“An organisation that learns and encourages learning among its people. It promotes exchange of information between employees hence creating a more knowledgeable workforce. This produces a very flexible organisation where people will accept and adapt vision.”

The spirit behind Learning Organisation is that, people at work in an organisation, at all levels continuously and collectively increase their productivity which is inherent in them to produce the results as per the goals set by the Organisations.


Learning Organisation – Concept

“Learning Organisation” concept is used as a tool to implement the themes of knowledge management and change management in an organisation. In a knowledge society (the term which came to limelight only recently) people are thinking-oriented and are always looking for a change in the organisations to improve the quality of operation. “Learning Organisation” concept has been used as a tool to the changes required to improve the quality of operations.

When the concept emerged in a big way, after the publication of Peter Senge’s book “The Fifth Discipline” in 1990, people began to understand the concept of “Learning Organisation”. Many consultants and organisations understood the commercial importance of Learning Organisation.

It was realised that organisational learning is quite essential to improve productivity of workers, to have Organisation Learning better organisational structure, better work atmosphere in the organisation etc. But still the arguments are going on the issue of effective implementation of Learning Organisation concept in organisations.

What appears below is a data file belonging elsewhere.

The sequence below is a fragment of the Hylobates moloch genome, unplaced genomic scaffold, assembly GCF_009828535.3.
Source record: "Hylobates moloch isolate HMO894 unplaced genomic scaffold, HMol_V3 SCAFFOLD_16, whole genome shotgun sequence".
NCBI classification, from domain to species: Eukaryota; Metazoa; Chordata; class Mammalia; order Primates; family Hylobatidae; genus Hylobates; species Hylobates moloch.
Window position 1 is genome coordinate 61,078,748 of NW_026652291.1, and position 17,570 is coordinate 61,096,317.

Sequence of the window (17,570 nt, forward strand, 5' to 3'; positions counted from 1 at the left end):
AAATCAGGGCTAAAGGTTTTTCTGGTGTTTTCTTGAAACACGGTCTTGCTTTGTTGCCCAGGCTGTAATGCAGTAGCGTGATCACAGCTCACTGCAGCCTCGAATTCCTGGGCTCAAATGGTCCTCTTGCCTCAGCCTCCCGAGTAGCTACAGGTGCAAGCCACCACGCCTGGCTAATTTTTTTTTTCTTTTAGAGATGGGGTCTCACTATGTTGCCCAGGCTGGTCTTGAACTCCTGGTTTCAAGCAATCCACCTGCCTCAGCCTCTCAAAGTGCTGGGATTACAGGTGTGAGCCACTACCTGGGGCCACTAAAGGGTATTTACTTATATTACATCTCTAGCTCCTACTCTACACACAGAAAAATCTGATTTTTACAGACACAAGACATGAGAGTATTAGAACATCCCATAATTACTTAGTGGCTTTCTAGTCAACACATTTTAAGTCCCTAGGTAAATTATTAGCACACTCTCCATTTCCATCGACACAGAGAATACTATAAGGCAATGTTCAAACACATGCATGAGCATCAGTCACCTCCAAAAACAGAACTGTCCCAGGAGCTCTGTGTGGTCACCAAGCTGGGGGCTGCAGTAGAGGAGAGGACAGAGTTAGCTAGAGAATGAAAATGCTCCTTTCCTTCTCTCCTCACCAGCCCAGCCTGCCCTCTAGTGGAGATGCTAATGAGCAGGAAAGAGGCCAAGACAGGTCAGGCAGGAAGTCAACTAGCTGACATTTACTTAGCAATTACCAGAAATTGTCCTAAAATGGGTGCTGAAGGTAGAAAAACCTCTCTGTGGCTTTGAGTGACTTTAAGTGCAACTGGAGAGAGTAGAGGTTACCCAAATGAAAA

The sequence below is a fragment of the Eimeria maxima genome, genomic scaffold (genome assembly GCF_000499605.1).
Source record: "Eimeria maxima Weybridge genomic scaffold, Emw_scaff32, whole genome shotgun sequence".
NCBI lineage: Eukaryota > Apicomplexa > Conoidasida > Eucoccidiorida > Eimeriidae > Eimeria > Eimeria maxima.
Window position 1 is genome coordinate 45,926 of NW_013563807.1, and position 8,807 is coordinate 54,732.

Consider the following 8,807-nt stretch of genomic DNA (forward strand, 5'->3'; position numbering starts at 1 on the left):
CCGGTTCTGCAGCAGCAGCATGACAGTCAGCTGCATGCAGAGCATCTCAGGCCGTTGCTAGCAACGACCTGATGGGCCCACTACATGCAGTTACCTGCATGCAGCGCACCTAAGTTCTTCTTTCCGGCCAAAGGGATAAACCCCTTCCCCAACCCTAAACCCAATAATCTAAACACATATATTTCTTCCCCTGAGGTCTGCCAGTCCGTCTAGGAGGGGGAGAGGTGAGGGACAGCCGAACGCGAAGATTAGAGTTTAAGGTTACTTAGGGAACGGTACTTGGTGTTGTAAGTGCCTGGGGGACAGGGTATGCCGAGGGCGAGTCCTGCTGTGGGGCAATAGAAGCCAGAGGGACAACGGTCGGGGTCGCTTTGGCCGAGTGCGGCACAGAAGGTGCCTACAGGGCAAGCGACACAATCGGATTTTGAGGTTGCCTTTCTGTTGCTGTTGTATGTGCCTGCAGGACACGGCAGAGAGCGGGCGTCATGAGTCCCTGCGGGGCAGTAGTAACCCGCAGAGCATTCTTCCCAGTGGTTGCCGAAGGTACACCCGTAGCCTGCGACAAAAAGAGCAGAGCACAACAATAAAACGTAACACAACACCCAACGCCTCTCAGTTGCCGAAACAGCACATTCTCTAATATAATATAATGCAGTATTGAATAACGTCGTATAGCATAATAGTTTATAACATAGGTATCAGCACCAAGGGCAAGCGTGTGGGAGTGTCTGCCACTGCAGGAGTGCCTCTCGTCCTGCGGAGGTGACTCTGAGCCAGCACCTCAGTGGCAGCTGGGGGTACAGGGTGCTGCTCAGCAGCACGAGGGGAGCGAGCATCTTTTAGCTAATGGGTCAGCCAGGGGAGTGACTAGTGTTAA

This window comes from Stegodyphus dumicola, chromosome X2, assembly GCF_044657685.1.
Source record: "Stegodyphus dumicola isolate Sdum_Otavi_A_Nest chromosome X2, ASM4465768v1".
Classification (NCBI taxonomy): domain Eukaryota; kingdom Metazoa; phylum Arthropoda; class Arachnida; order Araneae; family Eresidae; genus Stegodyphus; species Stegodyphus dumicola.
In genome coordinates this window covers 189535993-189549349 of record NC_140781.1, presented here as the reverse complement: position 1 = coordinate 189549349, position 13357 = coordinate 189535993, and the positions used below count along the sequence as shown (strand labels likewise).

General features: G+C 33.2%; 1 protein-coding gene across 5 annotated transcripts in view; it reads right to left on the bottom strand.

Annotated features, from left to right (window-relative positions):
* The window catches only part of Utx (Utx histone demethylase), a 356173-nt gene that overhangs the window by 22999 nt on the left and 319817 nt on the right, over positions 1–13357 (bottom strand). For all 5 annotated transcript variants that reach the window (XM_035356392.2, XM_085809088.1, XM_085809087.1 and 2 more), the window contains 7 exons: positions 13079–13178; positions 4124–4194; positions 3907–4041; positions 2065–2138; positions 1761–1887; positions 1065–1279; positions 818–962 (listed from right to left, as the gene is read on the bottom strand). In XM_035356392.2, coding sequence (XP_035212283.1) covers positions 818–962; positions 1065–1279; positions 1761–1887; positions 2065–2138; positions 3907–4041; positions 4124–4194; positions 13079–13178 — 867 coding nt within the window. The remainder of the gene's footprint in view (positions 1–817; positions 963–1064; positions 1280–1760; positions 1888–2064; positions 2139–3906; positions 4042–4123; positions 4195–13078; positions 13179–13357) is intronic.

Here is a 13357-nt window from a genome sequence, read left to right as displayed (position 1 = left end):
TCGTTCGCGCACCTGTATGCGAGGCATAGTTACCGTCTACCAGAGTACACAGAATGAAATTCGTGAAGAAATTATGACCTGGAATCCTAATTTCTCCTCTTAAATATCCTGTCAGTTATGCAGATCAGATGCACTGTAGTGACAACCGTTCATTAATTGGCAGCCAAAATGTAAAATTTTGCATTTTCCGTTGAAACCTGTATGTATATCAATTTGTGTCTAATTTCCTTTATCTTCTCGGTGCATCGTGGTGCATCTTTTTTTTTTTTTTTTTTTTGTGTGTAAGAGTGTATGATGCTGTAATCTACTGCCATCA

Many believe still it is an ideal and abstract concept which cannot be fully understood by the people at work and cannot be practiced with full vigour. However, it should be accepted that Peter Senge’s book has given a new dimension to organisational effectiveness. With the adaptation of modules suggested by him, organisations can have a new look.

With all its limitations, risks involved in implementation, and difficult to practice. Learning Organisation philosophy gives an insight into operational aspects of the organisation which are governed and monitored by human factor. Learning Organisation concept mainly focuses on behavioural aspects of workers and suggest to change their behaviour, if need be, to improve the productivity of the organisation.

It is said that the perfect Learning Organisation cannot be achieved and it is only a desirable concept. It is a tool to achieve a business objective, i.e. improving productivity and profit of the organisation through behavior modification of the employees.